Sustainability Report

Safety in the Greater China region

Evonik’s top priority is the safety of its processes and facilities all over the world. Targeted measures in the Greater China region, as well as throughout the Group, support the continuous improvement of its levels of safety.

Raw materials for the cosmetics industry, lightweight construction materials for the aerospacesector, and high-grade plastics are some of the products Evonik manufactures in the Greater China region, which includes China, Taiwan, and Hong Kong. Evonik operates ten production facilities in the region, including plants in Shanghai, Jilin, and Nanning. About 3,000 employees work in these facilities, which posted sales of about €1.3 billion in 2016. “Of course we’re proud of our ultramodern production facilities and the quality of our products. But we’re equally proud of our high level of occupational and plant safety,” says Yonggang Bu, Head of the region’s Environment, Safety, and Health unit.

At Evonik, safety and health are the top priority throughout the company. For years now, it has had good overall safety figures all over the world. Targeted measures in the Greater China region, as well as throughout the Group, support the continuous improvement of its levels of safety.

One of Evonik’s ten production facilities in the region is located in Shanghai.
One of Evonik’s ten production facilities in the region is located in Shanghai.

The Safety at Evonik initiative, which was launched in 2013, further reinforces the company’s safety culture. The basic aim of the initiative is to change the behavior of all employees, supervisors, and managers. A set of safety guidelines has established basic principles of action and standards that are binding all over the world. These principles are being embedded at Evonik through training courses that are divided into six modules. In the years ahead, all of the company’s employees will complete these modules. The Greater China region is setting a good example: 99 percent of all the employees in this region completed the fourth module of the Safety at Evonik initiative last year.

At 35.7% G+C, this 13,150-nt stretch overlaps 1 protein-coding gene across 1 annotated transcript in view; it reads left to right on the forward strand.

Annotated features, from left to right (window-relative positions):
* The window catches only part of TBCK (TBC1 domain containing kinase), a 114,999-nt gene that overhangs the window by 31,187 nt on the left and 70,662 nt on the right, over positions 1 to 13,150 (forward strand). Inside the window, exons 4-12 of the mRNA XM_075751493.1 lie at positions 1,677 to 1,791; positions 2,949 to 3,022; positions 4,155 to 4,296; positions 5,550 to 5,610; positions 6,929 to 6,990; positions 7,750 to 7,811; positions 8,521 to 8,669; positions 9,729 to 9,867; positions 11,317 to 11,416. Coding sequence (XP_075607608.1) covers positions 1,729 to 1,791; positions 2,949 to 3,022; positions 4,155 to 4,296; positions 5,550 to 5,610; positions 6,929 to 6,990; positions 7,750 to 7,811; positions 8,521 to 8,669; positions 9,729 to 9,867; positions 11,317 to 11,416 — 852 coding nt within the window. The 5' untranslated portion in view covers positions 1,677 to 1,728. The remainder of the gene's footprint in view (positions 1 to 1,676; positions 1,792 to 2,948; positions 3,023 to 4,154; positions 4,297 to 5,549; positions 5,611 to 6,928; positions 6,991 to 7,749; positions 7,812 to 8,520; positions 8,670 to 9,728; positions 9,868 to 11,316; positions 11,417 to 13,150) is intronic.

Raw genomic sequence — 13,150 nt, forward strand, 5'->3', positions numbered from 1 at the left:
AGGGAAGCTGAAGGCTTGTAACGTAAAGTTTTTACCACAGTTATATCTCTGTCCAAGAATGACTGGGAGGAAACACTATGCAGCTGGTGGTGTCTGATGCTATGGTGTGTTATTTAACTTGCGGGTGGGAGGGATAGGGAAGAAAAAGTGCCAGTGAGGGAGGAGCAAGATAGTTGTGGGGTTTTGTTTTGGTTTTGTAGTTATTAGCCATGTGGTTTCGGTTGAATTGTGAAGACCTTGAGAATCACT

What’s more, employees, executives, and safety experts in the region are attending additional workshops that deal with near-accidents—dangerous situations in which an accident was avoided at the last minute. The aim is to ensure that all the participants are aware of possible risks in their work environment and can react appropriately in case of an emergency. “We are encouraging our employees to report every near-accident. An analysis of these situations will help us find out how we can avoid real accidents,” says Yonggang Bu. On paper, the number of reported near-accidents at the locations in the Greater China region was significantly higher in 2016 than in 2015. At first glance, that’s a setback—but at second glance it’s the desired result of the training sessions. “We’ve managed to raise our employees’ awareness of this important theme. Thanks to our systematic reporting process, we can now further expand our prevention systems,” Yonggang Bu explains.

Safety first: Evonik employees in China.
Safety first: Evonik employees in China.

In order to guarantee safety, he and his team conduct regular audits at the Evonik facilities. During these audits, the safety experts investigate whether Evonik’s stringent company-wide standards are being complied with. Possible problems are openly discussed. Finally, the team gives the management recommendations for future activities. In addition, Evonik’s Global Process Safety Competence Center (GPSC) offers participants opportunities to have discussions and learn from one another using examples of best practice. The experts from the interdisciplinary staff of GPSC develop safety concepts for all Evonik facilities throughout the world on the basis of the Group’s high standards. They visit the facilities and join local managers and staff members to identify and discuss potential hazards. This is how Evoniksets a good example not only in the Greater China region but also on the global level. “We will continue to forge ahead with our safety precautions at the technical and organizational levels,” says Yonggang Bu. After all, every accident is one accident too many.